- 10.08.2021 15:16:43
- 4.08.2021 14:27:38
- 4.08.2021 14:27:09
One of the surgeons who operated on Larry Bird's back said yesterday that there were no real surprises in the two-hour procedure.
However, Dr. Alexander Wright took one look at Bird's beat-up lower back on the morning of June 7 and wondered to himself, "How did this guy do it?"
"I don't see how he played with what he had," said Wright, an orthopedic surgeon and chief of spine surgery at New England Baptist Hospital, who operated on Bird along with Dr. Gerwin Neumann, a neurosurgeon. The two were not permitted to speak about the operation after it took place.
Yesterday, however, Wright discussed the operation, which the Boston Celtics and Bird hope will allow the franchise forward to return next season. Wright said the operation was a fairly common one and he had a similar message for those about to undergo the procedure.
"We tell the patient that there is a 70-75 percent chance that they will see a 70-75 percent improvement,"he said. "But for someone like Larry, the numbers would probably be lower because of what he does."
Asked for a prognosis, Wright said much of that will rest in Bird's mind rather than his back.
"I think it is very good, but that's based more on Larry and who he is rather than on what we did," Wright said. "What does make us very optimistic is that when he woke up the next morning, he said there was no pain in the area for the first time in seven months.
"His will is as much a part of all this as anything. Because he wants to go, he won't let anything stop him. He is going to have back pain. Whether it will impede him, I don't know. I wouldn't think so. The pain certainly won't be of the severity that he experienced before."
The one lingering problem may be the disc, Wright said, which is in the L 4-5 section of the back, an unstable area. The disc was ruptured, and although it is better than before June 7, it still is subpar. The disc is degenerative, and when that is severe enough -- it wasn't in this case -- a spinal fusion operation may be necessary, Wright said.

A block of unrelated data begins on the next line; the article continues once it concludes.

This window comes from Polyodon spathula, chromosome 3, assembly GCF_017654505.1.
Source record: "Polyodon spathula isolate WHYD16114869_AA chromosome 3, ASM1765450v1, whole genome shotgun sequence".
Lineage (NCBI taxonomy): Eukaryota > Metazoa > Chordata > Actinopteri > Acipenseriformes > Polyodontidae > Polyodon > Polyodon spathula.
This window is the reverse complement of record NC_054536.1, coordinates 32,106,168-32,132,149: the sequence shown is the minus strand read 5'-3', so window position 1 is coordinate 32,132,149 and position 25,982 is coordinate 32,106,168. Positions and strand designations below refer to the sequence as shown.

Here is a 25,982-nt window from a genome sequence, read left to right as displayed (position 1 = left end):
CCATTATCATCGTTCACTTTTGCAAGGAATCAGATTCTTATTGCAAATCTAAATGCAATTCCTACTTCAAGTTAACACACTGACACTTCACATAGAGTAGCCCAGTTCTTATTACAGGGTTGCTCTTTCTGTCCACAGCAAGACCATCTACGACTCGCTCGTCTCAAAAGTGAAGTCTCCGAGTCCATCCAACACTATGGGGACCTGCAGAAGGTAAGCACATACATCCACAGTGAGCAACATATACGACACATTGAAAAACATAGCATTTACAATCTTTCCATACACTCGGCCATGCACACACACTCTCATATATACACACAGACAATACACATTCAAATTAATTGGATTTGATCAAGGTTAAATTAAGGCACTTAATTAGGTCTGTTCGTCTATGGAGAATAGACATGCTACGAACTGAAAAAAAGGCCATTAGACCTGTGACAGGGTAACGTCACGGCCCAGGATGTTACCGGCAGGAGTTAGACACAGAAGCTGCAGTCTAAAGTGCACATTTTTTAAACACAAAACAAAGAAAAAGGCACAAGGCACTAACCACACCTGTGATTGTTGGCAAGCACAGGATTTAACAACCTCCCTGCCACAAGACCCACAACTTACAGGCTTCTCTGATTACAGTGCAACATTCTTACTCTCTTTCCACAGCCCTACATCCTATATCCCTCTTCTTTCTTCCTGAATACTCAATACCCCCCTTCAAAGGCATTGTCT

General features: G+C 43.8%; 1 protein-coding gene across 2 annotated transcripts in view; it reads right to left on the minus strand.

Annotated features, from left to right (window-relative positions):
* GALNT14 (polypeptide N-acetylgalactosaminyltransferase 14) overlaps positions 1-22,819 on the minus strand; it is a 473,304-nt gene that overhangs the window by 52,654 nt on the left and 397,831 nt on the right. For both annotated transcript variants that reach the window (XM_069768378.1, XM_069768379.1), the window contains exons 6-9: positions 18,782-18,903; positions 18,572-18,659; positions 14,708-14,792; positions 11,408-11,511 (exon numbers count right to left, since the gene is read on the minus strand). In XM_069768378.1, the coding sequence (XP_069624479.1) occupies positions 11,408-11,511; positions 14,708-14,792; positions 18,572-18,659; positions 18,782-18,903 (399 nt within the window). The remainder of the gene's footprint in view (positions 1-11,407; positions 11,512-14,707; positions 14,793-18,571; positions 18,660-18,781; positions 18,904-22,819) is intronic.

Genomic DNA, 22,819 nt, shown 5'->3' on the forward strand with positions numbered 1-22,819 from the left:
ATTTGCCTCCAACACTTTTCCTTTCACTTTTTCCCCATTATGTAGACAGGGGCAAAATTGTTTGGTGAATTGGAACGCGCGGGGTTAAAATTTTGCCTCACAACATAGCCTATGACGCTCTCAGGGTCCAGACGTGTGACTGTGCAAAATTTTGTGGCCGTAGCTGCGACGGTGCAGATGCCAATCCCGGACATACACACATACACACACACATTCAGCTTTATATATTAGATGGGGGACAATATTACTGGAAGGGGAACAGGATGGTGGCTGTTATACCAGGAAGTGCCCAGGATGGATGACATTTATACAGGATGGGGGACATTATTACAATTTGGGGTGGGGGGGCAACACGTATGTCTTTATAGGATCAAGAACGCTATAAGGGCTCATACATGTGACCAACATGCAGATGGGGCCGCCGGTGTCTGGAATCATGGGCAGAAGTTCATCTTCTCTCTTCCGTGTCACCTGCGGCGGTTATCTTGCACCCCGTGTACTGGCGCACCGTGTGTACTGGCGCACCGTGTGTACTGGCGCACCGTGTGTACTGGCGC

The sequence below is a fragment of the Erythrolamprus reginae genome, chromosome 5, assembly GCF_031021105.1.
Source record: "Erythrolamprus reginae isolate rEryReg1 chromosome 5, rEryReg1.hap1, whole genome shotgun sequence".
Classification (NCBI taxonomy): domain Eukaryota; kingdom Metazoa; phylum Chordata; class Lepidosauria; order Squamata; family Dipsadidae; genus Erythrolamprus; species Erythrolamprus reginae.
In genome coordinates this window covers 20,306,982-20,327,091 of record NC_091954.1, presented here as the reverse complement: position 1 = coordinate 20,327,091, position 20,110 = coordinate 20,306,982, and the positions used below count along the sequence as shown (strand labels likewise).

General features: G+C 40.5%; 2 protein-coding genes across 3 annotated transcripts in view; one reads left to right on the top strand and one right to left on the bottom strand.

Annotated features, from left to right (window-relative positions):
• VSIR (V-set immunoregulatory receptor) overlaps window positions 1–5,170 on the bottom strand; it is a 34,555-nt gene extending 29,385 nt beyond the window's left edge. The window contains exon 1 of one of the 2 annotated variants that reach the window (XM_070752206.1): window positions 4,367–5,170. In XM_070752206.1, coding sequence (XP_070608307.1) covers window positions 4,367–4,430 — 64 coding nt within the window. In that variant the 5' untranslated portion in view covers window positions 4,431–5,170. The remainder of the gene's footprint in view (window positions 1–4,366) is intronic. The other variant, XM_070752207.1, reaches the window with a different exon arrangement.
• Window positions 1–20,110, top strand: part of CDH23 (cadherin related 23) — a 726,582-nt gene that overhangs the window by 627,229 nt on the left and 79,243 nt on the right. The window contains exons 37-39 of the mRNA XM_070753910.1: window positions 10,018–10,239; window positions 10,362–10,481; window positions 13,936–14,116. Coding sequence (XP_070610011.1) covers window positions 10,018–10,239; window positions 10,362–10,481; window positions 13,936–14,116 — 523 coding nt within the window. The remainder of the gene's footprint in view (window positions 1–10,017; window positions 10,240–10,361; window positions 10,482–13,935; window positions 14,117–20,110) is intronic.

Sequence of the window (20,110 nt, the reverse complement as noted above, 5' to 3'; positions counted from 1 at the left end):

"A disc is very important," he said. "It acts like a shock absorber. He still has a weakened disc and you can't take it out. One of the problems with a disc is that it has no healing potential. That's because there is no blood supply. You cut your finger, the blood clots, and the wound heals. That can't happen with a disc."
Bird was released from the hospital the day after the operation. He is wearing a back brace, which Wright said is scheduled to remain in place for three months, although that could change. Bird already is walking up to 10 miles a day and doing some water exercises.
At his charity game in Indianapolis 10 days ago, Bird said his biggest problem now is not pain, but boredom. He said his future was uncertain but did say he was optimistic because he was pain-free. He also said he would not endure another season like the one he just had, in which he missed 22 games because of the bad back, subsisted on anti-inflammatories and wasn't able to practice for the last two months.
Wright also went into the technical aspect of the operation, which basically freed a nerve root, redirected it to its proper location and cleaned out the facet (joint). The surgeons also removed a bony protrusion that was putting pressure on the nerve.
"Technically, it wasn't that difficult an operation," Wright said. "It's just that you're not operating on a $7 million back every day."